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At a glance

It is a sporadic condition characterized by esophageal bleeding at the gastrointestinal junction that is caused by a mucosal tear or laceration as a result of forceful or prolonged vomiting. Severe bleeding may result and in very rare cases, the bleeding may become life-threatening. A rapid intervention to stop bleeding may be needed.


It was first described in 1929 by George Kenneth Mallory and Soma Weiss, both American physicians.


It is uncommon in children. It is responsible for 11 to 13% of significant upper gastrointestinal bleedings in adults. It occurs more frequently in individuals with alcoholism. The prevalence is higher in males than females. The ages of those affected varies considerably, with a peak between the ages of 40 and 60 years. However, some cases have been reported in children after severe vomiting.

Genetic inheritance

There is no genetic component to this medical condition.


Prolonged or forceful vomiting can increase intraesophageal pressure significantly. This may result in lacerations, usually at the gastroesophageal junction. In adults, the tears are usually confined to the gastroesophageal junction (49%) but may extend into the esophagus (15%) and stomach (33%). Significant bleeding is unusual and is most likely to occur if the tear extends into the vascular cardia.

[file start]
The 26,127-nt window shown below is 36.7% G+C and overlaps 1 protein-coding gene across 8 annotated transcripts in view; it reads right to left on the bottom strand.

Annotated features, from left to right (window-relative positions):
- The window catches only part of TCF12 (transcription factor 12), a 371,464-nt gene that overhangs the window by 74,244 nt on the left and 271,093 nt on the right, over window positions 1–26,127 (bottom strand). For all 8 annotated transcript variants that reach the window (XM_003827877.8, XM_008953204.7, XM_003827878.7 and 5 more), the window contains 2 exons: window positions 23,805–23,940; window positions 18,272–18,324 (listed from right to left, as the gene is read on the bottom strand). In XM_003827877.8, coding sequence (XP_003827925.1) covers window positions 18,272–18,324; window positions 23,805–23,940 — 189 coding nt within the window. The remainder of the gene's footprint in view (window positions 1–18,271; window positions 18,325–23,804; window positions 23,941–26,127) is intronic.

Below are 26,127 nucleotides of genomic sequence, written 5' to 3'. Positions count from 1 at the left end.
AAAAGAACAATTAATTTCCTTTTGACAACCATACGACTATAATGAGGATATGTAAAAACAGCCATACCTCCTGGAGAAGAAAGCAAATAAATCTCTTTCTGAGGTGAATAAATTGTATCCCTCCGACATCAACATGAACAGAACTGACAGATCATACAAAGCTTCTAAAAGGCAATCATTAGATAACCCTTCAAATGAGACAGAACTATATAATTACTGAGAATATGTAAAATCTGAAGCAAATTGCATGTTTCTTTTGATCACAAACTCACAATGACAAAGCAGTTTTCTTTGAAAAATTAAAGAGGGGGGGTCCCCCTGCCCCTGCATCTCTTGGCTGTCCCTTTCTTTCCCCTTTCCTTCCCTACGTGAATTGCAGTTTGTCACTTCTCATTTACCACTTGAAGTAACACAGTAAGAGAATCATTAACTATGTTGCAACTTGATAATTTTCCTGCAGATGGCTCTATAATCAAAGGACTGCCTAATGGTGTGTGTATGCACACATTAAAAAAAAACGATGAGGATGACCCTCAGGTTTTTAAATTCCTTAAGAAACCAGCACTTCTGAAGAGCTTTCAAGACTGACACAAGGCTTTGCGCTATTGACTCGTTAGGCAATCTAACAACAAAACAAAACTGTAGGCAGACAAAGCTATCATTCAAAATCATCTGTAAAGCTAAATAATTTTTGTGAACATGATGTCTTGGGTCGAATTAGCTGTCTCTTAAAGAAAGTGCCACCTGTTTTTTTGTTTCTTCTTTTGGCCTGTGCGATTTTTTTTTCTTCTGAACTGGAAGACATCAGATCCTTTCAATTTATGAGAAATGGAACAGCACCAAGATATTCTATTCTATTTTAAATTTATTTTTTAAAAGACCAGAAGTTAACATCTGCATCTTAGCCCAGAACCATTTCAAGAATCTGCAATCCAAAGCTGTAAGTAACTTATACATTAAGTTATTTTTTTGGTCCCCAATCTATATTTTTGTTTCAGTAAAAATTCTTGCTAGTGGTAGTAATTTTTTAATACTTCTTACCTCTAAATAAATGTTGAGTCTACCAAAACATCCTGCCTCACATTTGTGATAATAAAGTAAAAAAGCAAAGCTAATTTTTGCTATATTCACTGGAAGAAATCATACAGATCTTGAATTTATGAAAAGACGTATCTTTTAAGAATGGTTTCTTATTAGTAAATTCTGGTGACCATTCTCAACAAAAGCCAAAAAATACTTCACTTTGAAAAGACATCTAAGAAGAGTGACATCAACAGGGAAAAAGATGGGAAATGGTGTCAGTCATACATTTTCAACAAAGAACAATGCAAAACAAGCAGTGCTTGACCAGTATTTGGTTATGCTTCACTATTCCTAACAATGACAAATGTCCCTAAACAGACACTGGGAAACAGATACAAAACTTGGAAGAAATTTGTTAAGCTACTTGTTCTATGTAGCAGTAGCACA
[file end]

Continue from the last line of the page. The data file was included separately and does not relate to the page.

Endoscopy of the upper gastrointestinal tracts reveals superficial, longitudinal tears in the esophageal mucosa in the acute phase. Granulation tissue forms later, and the lesion may appear as a white raised streak.

Clinical aspects

Patients usually present with hematemesis after an episode of acute, severe and prolonged vomiting. Bleeding is usually painless and is rarely significant enough to require blood transfusion. In children, specific treatment is rarely required. If bleeding persists, then treatment modalities include vasopressin, angiographic-guided embolization, and, rarely, surgical control of the bleeding. Pediatric patients usually require anesthesia for endoscopy.

Precautions before anesthesia

Careful history to determine cause of vomiting and the extent of bleeding. Blood examination: hemoglobin to determine blood loss; blood transfusion if necessary. Consider patient to have full stomach, particularly if bleeding has been extensive.

Anesthetic considerations

Correction of anemia and hypovolemia if necessary. Rapid-sequence induction.

Pharmacological implications

May require perioperative antiemetic therapy.

Other conditions to be considered

  • Zollinger-Ellison Syndrome: Rare medical condition characterized by small pancreatic tumors, increased secretion of gastric acids causing ulcers. The tumors can also appear been seen in the stomach, spleen, or gastric lymph nodes. Prompt medical treatment is recommended to prevent bleeding and gastric wall perforation.

  • Chronic Erosive Gastritis: Frequent medical ...

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